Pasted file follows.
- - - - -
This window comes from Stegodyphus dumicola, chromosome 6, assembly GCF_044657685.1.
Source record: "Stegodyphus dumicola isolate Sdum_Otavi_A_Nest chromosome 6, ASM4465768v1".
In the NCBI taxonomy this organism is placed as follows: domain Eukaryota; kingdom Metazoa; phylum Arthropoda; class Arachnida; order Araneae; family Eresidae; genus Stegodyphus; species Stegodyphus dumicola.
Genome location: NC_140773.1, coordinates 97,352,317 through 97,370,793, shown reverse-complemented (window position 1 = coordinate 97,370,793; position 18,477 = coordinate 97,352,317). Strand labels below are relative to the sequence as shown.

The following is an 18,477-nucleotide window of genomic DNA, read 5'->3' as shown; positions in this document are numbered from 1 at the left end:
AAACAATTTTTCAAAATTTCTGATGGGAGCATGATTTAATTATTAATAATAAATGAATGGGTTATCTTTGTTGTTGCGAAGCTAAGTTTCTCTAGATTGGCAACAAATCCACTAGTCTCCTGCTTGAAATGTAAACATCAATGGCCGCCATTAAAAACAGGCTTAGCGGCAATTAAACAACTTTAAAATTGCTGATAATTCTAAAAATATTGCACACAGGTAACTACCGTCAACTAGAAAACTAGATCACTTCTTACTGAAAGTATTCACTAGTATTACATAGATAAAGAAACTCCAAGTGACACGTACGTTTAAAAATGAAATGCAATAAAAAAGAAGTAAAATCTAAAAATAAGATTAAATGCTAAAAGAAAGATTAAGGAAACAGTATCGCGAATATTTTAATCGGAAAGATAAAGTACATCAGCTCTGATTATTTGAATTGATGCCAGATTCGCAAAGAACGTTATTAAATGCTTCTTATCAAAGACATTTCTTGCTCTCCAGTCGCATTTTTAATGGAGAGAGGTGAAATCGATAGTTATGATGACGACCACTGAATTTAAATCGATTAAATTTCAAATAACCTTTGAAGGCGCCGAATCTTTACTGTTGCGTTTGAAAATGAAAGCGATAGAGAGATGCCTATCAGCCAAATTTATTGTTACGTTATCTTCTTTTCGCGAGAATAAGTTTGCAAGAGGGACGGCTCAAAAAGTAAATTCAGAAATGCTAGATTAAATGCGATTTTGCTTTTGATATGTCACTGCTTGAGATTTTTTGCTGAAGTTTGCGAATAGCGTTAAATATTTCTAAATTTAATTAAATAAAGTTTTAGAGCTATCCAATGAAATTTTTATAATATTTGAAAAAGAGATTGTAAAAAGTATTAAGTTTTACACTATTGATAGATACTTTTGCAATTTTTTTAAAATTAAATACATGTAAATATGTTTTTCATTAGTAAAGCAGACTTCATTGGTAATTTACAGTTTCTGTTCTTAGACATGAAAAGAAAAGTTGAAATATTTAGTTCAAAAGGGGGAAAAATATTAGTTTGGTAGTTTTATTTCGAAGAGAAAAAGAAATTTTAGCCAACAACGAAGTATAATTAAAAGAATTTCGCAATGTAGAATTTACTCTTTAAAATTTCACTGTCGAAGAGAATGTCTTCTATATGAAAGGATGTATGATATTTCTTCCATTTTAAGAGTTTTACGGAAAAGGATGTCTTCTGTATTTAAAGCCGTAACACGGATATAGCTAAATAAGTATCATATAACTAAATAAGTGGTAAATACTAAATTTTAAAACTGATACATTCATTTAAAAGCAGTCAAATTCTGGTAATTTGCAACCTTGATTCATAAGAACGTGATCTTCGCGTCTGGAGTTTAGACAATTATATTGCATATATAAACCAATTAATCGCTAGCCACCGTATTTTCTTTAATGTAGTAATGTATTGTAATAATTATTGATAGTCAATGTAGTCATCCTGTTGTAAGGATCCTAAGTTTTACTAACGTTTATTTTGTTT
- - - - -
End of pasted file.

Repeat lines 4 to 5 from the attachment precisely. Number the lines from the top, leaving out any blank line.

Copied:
Genome location: NC_140773.1, coordinates 97,352,317 through 97,370,793, shown reverse-complemented (window position 1 = coordinate 97,370,793; position 18,477 = coordinate 97,352,317). Strand labels below are relative to the sequence as shown.

The following is an 18,477-nucleotide window of genomic DNA, read 5'->3' as shown; positions in this document are numbered from 1 at the left end: